Nature versus nurture: it’s a topic psychologists have debated for years. Why do some people have mental health conditions while others do not? Is it something in their genes, or could it be the environment they were brought up in?
New research findings from the University of Chicago shed some light on the origins of Obsessive-Compulsive Disorder (OCD) and Tourette’s Syndrome, two conditions which tend to affect younger populations (i.e, those under age 18).
OCD is a mental health condition which is characterized by intense anxiety. Obsessive thoughts (usually about highly negative things) basically take over a person’s mind, making him or her feel constantly worried and overwhelmed. People who have OCD often worry about germs, contamination, illness, death and their loved ones coming to harm.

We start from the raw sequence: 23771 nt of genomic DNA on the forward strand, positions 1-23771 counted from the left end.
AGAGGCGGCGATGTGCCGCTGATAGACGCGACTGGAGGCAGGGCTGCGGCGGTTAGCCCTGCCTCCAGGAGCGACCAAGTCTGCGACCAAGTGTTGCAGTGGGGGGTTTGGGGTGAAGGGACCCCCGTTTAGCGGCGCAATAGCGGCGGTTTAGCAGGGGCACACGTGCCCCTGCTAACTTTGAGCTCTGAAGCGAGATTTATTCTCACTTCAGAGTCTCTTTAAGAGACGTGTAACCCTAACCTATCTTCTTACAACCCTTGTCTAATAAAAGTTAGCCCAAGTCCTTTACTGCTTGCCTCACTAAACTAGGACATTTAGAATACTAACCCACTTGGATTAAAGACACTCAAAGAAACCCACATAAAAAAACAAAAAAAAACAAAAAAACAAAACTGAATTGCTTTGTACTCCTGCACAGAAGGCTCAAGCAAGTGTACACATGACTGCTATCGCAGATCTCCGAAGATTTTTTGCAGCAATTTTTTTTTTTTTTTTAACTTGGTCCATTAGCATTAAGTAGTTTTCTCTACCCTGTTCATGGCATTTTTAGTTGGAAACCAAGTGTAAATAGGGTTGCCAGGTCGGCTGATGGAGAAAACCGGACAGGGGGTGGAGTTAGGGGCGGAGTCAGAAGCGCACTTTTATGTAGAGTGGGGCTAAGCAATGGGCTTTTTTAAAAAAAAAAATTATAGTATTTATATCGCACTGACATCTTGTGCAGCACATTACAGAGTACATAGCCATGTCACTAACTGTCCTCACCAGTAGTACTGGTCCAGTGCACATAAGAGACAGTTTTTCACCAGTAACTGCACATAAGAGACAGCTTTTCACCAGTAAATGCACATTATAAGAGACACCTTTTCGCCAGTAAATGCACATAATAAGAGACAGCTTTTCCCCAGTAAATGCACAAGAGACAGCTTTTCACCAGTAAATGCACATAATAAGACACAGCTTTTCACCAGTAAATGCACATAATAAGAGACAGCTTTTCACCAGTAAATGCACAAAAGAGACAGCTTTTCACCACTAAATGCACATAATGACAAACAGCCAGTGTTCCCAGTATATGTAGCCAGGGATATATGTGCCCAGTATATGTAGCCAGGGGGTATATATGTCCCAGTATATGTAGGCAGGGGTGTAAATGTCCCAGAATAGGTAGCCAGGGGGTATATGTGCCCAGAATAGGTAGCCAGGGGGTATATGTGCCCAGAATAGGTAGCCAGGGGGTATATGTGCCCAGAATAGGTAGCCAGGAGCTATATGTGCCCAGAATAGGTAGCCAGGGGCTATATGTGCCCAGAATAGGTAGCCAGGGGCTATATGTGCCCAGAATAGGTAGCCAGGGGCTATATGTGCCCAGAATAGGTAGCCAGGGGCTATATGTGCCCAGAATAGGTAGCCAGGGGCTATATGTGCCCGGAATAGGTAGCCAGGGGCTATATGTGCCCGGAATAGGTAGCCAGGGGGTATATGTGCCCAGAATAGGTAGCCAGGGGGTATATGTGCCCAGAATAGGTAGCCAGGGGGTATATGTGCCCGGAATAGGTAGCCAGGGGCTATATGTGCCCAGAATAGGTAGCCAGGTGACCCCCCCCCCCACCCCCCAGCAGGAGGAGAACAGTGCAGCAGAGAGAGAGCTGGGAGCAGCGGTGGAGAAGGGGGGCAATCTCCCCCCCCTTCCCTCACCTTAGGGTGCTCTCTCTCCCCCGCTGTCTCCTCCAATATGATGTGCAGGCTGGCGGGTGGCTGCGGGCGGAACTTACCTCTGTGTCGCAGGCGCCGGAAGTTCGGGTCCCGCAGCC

To ease some of the anxiety caused by the obsessive thoughts, people with OCD develop compulsions. Compulsions are repetitive actions that usually don’t have a purpose except to ease the person’s anxiety. People who have OCD feel that if they perform the compulsive “rituals” (such as washing their hands over and over again or counting to a certain number they consider lucky), they can stave off the obsessive thoughts and unpleasant imaginings. Logically, people with OCD realize that their fears are probably unfounded and that obeying their compulsions does not actually help them. However, they feel almost powerless to stop.
If you want to read about the genetic findings related to OCD and Tourette’s, click the link below.